I feel like this must be Hypoglycemia Week or something. I’ve already read two excellent posts on the subject this week, which I’ll link to during my post today. First, let me share a few photos with you:
I received these scrapes and bruises (plus a couple of bruises on my head) thanks to a Sunday night low that happened around midnight. I was alone in the house, and I fell down once getting to the kitchen, and once in the kitchen. I never lost consciousness, and everything turned out okay in the end. But I had a serious fog that lasted for a while. I also spent some time after cleaning up spilled juice and a broken candy dish, so I wound up getting about 4 ½ hours sleep before heading to work on Monday.
I should mention that I believe this low was a mistake on my part, borne out of frustration for a remarkably stubborn high the previous Sunday. I didn’t want to face that again, so I over bloused. When Allison Nimlos wrote of her Sunday low, she did a great job of describing, clinically, what I think happened to me on Sunday night too.
For me, writing about this now is more of a thought process, stream of consciousness thing rather than a “Look at my bumps and bruises, feel sorry for me” thing. Scraped knees, bruised elbows, and a bruised head just serve as outward reminders of what happened. But how do I talk about it?
When I put on a pair of shorts and go outside, what do I say to my neighbors when they ask what happened to my knees? Do I come right out and say what happened? If I do, I don’t want to invoke pity. I don’t handle pity well. I don’t want to draw attention to myself that way. But I also don’t want to admit to a mistake in front of someone who doesn’t know me well and doesn’t live with diabetes day after day. Because the truth is, I can have 364 great days of diabetes management in a row, and one bad night can happen anyway. Every day is different. I don’t want someone thinking that the bad night is the norm, or something they have to worry about.
It’s weird because I want to look like I’m handling my diabetes well, but I need to be realistic and recognize that I’m not perfect. I think this is the kind of thing that people mention when they talk about wanting to be “normal”. We just want to live our lives, and not do or show anything that makes us stand out. We just want to be seen as “normal”, when really, our life is already normal. For someone living with diabetes.
So we keep it all inside, which leads to frustration and feeds the feeling of guilt over what happened. And the feeling of being alone, because we’re keeping it all to ourselves. Let’s face it: I made a mistake. I can’t make that mistake again! If I do, I’m less than perfect! No one will appreciate me or love me if I’m not perfect! If anyone knows about it, they’ll know I’m not perfect!
Then we complicate things by thinking: What does it hurt if no one really knows? If I don’t talk about it, no one will know that even though I’m doing better than ever in my constant battle with this condition, I still screw up one percent of the time (or maybe two percent). Or maybe I do everything right and my endocrine system doesn’t cooperate anyway. But as long as I don’t say anything about it, they’ll think I’m sitting at 100 mg/dL all the time. Problem solved, right?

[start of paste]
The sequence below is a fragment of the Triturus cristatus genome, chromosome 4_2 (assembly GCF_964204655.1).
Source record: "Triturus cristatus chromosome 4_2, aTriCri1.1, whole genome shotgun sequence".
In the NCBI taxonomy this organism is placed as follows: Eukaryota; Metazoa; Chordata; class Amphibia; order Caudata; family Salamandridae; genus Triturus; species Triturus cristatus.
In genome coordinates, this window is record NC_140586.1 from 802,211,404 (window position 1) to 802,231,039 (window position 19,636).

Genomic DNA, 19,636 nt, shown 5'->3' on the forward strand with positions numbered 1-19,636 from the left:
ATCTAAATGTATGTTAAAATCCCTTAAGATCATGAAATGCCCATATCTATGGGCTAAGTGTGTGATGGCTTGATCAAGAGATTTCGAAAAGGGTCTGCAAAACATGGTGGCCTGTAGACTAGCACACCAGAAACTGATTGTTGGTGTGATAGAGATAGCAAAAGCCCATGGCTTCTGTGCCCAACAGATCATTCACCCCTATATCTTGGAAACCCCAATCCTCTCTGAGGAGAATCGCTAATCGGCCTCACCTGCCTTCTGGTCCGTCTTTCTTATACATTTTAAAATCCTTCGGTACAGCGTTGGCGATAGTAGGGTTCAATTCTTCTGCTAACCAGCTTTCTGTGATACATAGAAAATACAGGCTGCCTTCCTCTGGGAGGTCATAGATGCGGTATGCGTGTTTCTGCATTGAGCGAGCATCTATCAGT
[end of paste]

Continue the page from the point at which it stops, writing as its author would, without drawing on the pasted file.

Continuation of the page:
The hard reality is that if I’m going to own my diabetes, I need to own 100 percent of it. One hundred percent of the time. That’s really difficult to admit, and even more difficult to put into action.
But if I don’t, I’m being less than honest with myself. It’s hard to keep that up for very long without imploding. And if I’m less than honest, less than forthright with my story, I miss the opportunity to share how incredibly dangerous living with diabetes every day can be. I miss the opportunity to explain why new technology, new drugs, and new therapies are crucial to saving lives, and in our country, saving money.
Understand me: It is really difficult for me to share a story like Sunday night’s outside of a forum like this one. But… It is very, very important for me to do so. People need to know how serious diabetes is on an everyday basis, and the damage that it does. I think many don’t know, or they forget. Not everyone is going to give us a pass for one slip-up. But if we’re honest with ourselves and others around us, the truth is that some people will. I also know this: Every generation that doesn’t bring their diabetes out in the open means another generation goes by thinking everything is just fine with us. And not understanding when it isn’t.
I’m doing the best I can. But every day is different with diabetes, and so every day the potential exists for me to kill myself with too much or too little insulin. Sometimes that happens because we can’t get the supplies we need to test our blood sugar as often as needed. Sometimes that happens because people are over 65 and Medicare won’t approve a CGM. Sometimes that happens because my body used insulin a lot better today than it did yesterday, and different from the way it will use it tomorrow.
And sometimes, it’s because I made a once in a year (or five years, or ten years) mistake.
I’m not perfect. Diabetes is unpredictable.
Smarter, more accurate technology will help minimize those errors and keep me out of the emergency room. Better coverage for CGMs will help seniors live longer, more meaningful lives. Better drugs and delivery systems will help me live a more normal life. More diabetes research will help today’s children achieve more than anyone can imagine. And why not? Why shouldn’t they?
I know… life is tough, and we all have our problems. Why shouldn’t we all have the same opportunities? My pancreas has failed. I am not a failure.